- "Mason Crosby kicked a 42 yard field goal as time expired, leading the Green Bay Packers to a 24-21 victory over the New York Giants."
- "The Dow Jones Industrial Average dropped 124 points, or 1.1%, on reports of a two billion dollar trading loss at JPMorgan Chase."
- "Our meeting won't start until 10:15am, because Penny is held up in a traffic jam."
- "My computer is running slow because it is infected with a virus."
- "Janice, a fifteen year veteran, was promoted to Vice President of E-Commerce because of her outstanding work optimizing our email marketing program during the past year."
Each quote offers some form of attribution, correct?
Let's be honest. Does Mason Crosby deserve full credit for a win? What about the other 120 plays in the game, contested by forty-four teammates? What role did each player, and each play, have in the outcome of the game?
Can anybody prove that a two billion dollar trading loss at one company, by one individual, caused billions of shares traded in nanoseconds by computer algorithms to yield reduced market capitalization at companies not remotely connected to the trading loss?
Can we prove that a traffic jam kept Penny from getting to a meeting on time? Did Penny leave for the meeting soon enough? Could Penny have chosen a different route?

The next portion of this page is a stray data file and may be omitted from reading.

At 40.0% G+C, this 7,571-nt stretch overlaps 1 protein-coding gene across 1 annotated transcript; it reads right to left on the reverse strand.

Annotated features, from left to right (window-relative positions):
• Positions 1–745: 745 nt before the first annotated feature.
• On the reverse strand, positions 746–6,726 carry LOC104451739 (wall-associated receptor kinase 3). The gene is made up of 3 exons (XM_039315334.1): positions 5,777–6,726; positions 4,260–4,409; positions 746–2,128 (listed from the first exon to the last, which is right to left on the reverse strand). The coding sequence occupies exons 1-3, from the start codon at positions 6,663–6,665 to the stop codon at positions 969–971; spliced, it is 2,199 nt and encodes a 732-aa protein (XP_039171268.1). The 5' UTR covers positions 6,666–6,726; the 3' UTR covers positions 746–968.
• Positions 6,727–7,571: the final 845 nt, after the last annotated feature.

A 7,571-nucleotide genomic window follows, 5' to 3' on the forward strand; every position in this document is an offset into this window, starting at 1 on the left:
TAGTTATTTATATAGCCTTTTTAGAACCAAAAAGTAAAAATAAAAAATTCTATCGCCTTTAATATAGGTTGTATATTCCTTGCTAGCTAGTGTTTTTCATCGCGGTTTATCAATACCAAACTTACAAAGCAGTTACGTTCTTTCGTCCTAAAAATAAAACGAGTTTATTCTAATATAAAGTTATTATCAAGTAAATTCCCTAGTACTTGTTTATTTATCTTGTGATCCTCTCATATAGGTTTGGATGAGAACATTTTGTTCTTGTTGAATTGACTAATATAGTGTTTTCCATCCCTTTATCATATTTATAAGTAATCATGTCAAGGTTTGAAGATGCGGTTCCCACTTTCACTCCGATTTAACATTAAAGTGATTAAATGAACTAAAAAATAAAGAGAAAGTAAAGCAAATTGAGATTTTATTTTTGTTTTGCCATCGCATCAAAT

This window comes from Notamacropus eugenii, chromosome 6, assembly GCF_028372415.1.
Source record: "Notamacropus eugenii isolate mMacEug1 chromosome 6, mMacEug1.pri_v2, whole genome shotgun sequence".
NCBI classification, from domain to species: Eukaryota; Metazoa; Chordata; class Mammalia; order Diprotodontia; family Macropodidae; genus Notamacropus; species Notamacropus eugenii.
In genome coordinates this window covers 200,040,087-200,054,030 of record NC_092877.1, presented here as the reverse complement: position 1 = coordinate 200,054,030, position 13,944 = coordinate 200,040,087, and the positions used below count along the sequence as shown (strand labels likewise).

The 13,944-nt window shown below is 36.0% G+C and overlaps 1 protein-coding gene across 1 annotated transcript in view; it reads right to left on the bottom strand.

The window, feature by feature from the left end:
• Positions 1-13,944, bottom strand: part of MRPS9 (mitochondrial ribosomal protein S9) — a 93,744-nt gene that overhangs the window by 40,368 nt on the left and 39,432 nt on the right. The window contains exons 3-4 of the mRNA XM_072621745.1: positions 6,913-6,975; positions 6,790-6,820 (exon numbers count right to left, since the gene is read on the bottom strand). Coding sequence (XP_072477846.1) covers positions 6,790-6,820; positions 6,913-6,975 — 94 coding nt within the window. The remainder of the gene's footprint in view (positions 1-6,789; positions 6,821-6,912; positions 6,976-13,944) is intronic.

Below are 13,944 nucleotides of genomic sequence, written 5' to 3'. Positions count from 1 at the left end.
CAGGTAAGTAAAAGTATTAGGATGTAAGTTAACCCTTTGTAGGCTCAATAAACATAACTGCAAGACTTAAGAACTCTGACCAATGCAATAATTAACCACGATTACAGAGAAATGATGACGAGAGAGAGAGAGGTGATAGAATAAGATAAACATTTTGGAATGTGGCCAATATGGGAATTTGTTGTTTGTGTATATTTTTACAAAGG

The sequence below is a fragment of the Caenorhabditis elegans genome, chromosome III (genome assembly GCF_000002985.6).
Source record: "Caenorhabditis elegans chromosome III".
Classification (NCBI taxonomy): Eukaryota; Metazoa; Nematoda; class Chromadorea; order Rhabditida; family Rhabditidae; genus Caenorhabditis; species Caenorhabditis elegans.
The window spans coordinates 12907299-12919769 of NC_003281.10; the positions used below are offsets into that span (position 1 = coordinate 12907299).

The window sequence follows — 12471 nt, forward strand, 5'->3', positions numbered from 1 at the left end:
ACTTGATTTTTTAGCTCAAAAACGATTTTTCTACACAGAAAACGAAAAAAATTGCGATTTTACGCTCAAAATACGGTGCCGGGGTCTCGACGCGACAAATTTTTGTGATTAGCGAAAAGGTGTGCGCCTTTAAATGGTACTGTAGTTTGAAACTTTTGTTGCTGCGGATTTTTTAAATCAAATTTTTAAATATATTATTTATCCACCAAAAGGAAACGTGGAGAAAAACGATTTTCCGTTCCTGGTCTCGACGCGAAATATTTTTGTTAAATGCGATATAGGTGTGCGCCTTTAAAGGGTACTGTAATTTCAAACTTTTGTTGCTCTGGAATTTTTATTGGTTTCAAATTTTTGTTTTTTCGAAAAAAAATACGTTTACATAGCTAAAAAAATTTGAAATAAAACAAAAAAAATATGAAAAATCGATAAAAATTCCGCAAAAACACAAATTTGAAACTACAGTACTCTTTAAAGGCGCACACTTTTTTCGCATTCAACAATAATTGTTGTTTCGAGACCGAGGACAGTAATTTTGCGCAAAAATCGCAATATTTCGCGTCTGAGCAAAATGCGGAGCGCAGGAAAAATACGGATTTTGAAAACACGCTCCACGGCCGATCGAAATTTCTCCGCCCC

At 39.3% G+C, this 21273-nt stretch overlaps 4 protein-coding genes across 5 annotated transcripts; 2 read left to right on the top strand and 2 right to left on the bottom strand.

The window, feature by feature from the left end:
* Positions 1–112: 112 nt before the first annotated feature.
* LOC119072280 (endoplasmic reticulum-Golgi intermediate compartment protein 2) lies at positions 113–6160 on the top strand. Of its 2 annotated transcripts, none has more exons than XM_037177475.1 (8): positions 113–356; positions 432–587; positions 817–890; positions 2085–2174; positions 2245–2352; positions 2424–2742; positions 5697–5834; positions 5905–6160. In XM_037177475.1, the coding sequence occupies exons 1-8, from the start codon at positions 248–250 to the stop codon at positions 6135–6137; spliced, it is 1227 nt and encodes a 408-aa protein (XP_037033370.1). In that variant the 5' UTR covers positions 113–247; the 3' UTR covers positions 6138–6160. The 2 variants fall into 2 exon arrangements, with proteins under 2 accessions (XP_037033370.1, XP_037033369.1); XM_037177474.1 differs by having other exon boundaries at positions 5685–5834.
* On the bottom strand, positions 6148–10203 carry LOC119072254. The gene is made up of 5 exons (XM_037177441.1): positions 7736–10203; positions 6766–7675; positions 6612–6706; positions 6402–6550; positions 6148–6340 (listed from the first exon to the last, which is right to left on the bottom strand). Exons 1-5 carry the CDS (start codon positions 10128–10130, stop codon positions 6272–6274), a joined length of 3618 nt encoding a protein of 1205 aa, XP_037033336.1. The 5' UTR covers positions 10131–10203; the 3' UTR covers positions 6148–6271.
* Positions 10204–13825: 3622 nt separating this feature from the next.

Even if a computer is running slowly because of a virus, could the user have done anything different to avoid getting a computer virus?
What role did the other fourteen years play in Janice becoming a Vice President?
In life, we accept ambiguity, don't we? We don't demand a full accounting for how each project that Janice worked on over fifteen years contributed to her promotion.
But in Marketing, we view this differently? We somehow think that we can parse every stinking click, every visit to the mall, and every silly tweet into a category that results in the division of a $100 order across the 27 actions that led up to the order.
What do we really know about the value of all 27 actions that led to a $100 order?